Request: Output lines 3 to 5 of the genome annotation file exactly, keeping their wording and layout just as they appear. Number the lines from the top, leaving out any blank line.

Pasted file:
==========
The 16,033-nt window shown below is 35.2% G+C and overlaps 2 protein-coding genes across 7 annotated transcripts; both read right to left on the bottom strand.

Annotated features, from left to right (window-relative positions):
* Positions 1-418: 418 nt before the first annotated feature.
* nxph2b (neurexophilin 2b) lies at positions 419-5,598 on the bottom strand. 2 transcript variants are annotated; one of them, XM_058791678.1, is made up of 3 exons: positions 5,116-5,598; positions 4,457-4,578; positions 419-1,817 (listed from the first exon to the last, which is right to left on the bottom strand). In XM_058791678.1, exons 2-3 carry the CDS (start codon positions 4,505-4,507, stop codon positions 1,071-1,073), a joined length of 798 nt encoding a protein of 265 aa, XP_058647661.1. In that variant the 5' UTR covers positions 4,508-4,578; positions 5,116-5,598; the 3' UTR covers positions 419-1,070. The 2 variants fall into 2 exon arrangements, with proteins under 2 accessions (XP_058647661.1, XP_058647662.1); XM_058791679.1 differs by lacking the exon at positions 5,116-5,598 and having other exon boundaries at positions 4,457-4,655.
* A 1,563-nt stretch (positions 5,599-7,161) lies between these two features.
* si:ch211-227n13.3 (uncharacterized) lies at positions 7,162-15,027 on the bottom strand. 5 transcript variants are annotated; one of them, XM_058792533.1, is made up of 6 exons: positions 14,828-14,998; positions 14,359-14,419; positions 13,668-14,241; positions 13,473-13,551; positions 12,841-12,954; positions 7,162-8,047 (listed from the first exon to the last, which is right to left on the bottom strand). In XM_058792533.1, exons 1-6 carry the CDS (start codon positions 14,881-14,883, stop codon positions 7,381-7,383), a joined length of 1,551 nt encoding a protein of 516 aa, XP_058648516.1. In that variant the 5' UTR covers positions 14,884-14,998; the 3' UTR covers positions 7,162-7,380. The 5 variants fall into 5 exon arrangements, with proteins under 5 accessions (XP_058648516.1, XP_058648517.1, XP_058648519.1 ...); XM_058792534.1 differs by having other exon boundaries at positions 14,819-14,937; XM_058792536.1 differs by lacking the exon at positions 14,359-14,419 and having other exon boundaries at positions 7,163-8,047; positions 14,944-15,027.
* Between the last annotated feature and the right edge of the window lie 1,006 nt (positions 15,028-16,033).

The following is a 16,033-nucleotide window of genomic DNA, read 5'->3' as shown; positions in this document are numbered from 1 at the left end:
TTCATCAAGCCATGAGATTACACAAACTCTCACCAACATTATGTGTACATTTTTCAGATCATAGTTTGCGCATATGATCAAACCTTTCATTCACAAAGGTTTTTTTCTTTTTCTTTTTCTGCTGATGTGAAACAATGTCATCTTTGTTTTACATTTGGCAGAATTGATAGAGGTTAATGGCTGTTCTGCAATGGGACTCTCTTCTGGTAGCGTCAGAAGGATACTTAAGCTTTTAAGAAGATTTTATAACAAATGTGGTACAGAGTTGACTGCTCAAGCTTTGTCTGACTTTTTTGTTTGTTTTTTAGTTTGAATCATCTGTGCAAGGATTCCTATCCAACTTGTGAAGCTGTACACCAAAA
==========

* Positions 1-418: 418 nt before the first annotated feature.
* nxph2b (neurexophilin 2b) lies at positions 419-5,598 on the bottom strand. 2 transcript variants are annotated; one of them, XM_058791678.1, is made up of 3 exons: positions 5,116-5,598; positions 4,457-4,578; positions 419-1,817 (listed from the first exon to the last, which is right to left on the bottom strand). In XM_058791678.1, exons 2-3 carry the CDS (start codon positions 4,505-4,507, stop codon positions 1,071-1,073), a joined length of 798 nt encoding a protein of 265 aa, XP_058647661.1. In that variant the 5' UTR covers positions 4,508-4,578; positions 5,116-5,598; the 3' UTR covers positions 419-1,070. The 2 variants fall into 2 exon arrangements, with proteins under 2 accessions (XP_058647661.1, XP_058647662.1); XM_058791679.1 differs by lacking the exon at positions 5,116-5,598 and having other exon boundaries at positions 4,457-4,655.
* A 1,563-nt stretch (positions 5,599-7,161) lies between these two features.